Our family, moving up from Central Bucks and Montgomery County areas was excited that there would be some sort of civilization nearby and looked forward to not having to drive 20 minutes in any direction to get take-out on Friday night and possibly grocery shop closer to home.

Little did we know, there were fights going on behind the doors of the municipalities in this portion of the world. There are folks who lived here, didn’t necessarily want shopping centers with grocery stores, dry cleaners, take-out food shops or other unnecessary things that could be gotten elsewhere. They wanted open space, clean water in their creeks and fields kept open for farming.

What folks wanted was a nice place to take the kids on Saturday nights for a quick hotdog and milkshake. An unpretentious, old fashioned dining place that catered to those with less discriminating palates and lighter wallets is what satisfied people in this area.

Pryzuski’s was a step back in time. A square building with a slanted roof, two windows for ordering ice cream with an air conditioner overhead that you had to be careful not to get dripped upon when they handed out your cone.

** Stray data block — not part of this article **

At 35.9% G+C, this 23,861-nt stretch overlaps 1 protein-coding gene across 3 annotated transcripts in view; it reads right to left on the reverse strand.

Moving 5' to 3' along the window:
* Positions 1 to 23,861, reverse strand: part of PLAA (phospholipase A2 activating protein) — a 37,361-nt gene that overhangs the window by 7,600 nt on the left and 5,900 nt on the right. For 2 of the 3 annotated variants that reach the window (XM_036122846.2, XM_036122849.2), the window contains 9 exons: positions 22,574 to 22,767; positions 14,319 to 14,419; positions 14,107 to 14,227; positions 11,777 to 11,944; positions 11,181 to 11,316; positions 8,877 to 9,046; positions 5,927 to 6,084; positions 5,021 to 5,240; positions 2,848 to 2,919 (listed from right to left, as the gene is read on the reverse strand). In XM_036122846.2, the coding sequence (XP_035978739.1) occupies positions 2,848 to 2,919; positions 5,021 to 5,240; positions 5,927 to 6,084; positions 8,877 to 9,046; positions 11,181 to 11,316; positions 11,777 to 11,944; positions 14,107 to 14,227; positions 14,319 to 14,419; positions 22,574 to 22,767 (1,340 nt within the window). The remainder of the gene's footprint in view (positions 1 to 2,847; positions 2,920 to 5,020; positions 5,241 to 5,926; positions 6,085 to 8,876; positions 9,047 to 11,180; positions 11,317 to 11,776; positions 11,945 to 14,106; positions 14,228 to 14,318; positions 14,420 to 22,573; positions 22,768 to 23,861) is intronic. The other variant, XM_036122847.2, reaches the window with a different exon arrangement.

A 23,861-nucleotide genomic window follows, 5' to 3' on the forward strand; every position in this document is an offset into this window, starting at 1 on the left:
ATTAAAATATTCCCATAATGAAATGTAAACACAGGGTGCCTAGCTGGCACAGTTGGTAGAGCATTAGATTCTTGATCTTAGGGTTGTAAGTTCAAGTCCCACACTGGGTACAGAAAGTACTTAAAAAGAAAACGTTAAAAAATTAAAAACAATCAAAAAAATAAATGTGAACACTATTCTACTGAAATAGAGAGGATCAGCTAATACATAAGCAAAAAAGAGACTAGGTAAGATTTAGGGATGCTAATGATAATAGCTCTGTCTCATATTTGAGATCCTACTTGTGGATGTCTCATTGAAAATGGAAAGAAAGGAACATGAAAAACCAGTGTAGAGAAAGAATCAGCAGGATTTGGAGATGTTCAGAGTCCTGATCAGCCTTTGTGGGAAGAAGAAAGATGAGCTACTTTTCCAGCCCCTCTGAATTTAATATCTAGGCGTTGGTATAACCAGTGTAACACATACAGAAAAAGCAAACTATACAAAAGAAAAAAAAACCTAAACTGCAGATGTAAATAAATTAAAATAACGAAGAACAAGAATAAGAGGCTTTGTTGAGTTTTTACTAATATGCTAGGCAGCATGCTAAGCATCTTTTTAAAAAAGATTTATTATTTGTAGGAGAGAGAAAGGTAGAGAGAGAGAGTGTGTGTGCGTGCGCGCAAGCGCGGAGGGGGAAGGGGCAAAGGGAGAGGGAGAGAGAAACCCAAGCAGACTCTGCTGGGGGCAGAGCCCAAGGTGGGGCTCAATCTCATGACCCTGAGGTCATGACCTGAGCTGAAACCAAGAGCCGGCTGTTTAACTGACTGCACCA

Inside were brown linoleum tiled floors, windows on three sides that started at waist level and go up to the roof. You get your food by counter service, get a number and 9 times out of 10, they deliver your plastic tray with food on paper plates or Styrofoam containers to your table. Tables and chairs were stationary with brown Formica tops and orange plastic mate’s chairs all one unit with legs sunk into the floor..

Teens usually worked the kitchen and did an adequate job serving sundaes and fries.

With the dawn of subdivisions comes the new people who want to live in the country. New people who may not understand that there aren’t fire hydrants down the street, but volunteer fire departments who use tanker trucks to put out a blaze. New people aren’t always fond of taking the winding back roads to the nearest town 20 minutes away to get pizza with artichokes New people wish for gas pumps five minutes away to fill up to and from their faraway jobs.